Rachel Reeves

Torrance Police fired at Redondo Beach man

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Officers were reportedly responding to a "shots fired" call when they saw a black pick-up truck (pictured) and shot at it. The driver, Redondo resident David Perdue, was not hit. Photo by Rachel Reeves

Officers were reportedly responding to a “shots fired” call when they saw a black pick-up truck (pictured) and shot at it. The driver, Redondo resident David Perdue, was not hit. Photo by Rachel Reeves

When Redondo Beach man David Perdue loaded his surfboard into his truck last Thursday morning, he couldn’t have anticipated being blindsided and fired at by Torrance Police officers on his way to the beach.

But that, Perdue’s attorney Robert Sheahen told Easy Reader, is exactly what happened.

Perdue, who has a wife and two kids and works as a baggage handler at LAX, was headed to the beach when an officer in a Torrance Police vehicle flagged him down and asked him what he was doing in the neighborhood. Perdue offered his identification card and explained he was going surfing, and the officer sent him on his way.

Within 10 seconds, Sheahen said, a second Torrance Police car “rammed David’s truck and spun him around.” According to Sheahen, the vehicle “broadsided” Perdue without any warning on Beryl and Flagler – technically Torrance, but on the Redondo Beach border – at approximately 5:15 a.m. Thursday morning.

“It’s lucky that the officers and David were not all killed in the impact of the crash; it was that serious. The police were acting like lunatics,” Sheahen said.

Officers then fired three shots through the windshield of Perdue’s truck, reportedly on the assumption he was murder suspect Christopher Dorner, the ex-cop who has become the subject of a region wide manhunt.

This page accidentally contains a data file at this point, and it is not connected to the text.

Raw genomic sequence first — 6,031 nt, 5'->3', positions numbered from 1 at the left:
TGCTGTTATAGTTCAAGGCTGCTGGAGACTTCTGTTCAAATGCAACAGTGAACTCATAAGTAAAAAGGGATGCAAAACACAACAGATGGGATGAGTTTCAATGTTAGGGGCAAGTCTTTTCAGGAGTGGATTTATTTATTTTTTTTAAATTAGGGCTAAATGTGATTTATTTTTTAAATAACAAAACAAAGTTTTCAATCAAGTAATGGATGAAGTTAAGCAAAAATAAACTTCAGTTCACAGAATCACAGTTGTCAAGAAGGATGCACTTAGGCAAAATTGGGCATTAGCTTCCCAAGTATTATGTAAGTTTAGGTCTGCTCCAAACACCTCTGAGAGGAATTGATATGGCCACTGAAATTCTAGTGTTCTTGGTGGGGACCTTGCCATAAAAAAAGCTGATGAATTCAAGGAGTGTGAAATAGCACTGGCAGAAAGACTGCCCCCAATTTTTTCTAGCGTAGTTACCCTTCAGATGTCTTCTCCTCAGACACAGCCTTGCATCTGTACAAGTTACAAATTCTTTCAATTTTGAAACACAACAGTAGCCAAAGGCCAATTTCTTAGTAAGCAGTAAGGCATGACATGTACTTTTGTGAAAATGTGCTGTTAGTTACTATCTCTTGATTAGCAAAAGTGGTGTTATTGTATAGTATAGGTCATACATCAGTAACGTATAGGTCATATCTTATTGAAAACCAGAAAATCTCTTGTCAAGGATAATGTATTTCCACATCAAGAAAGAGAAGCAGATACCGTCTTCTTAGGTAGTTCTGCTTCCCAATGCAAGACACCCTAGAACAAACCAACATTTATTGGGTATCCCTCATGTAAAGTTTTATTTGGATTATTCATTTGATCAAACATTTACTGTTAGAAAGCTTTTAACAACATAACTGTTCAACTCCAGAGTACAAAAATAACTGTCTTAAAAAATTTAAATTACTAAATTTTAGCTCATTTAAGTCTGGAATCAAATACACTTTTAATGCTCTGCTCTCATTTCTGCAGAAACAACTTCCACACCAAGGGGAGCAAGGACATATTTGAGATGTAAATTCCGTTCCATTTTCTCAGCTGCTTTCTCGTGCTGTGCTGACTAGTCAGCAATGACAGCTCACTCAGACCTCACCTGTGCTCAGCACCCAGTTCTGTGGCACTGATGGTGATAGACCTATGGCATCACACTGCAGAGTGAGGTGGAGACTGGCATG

All shots fired missed Perdue.

Sheahen said the police then ordered Perdue out of his truck and “face down on the ground.”

“At some point [the police] realized he wasn’t a 270 pound black man but a 160 pound [white] man,” Sheahen said.

According to a press release written and distributed by Torrance Sgt. Chris Roosen, officers “heard shots fired coming from the area of Sunnyglen Park in the City of Torrance, in proximity to where members of the Los Angeles Police Department was providing protective services related to the regional law enforcement effort to capture murder suspect Christopher Dorner.

“As Torrance Police Officers responded to the location, they observed a truck suddenly leaving the area matching a similar description of suspect Christopher Dorner’s vehicle. A Torrance Police patrol unit, occupied by two officers, encountered the black truck, collided with the vehicle, and an officer involved shooting occurred,” the press release said.

The release offered “thoughts and prayers” to all those who “have been affected by Christopher Dorner’s actions.”

Sheahen said it is likely his client will sue the Torrance Police Department.

“We have to assume it’s going to go that way,” he said.

Sheahen said Perdue suffered a concussion and injuries to his shoulder and arm and has been out of work.

“It’s outrageous. It’s unconscionable… To say they [the police] were over zealous is such an understatement. They were totally out of control,” Sheahen said.

The incident is being investigated by the Special Operations Bureau and the Los Angeles County District Attorney’s Office. In a separate incident, L.A.P.D. officers fired and hit two people, a 71-year-old woman and her daughter, delivering L.A. Times newspapers in Torrance that same morning. The L.A.P.D. has called that incident a “tragic misinterpretation” and said the officers who fired were under “incredible tension” in their pursuit of Dorner. ER


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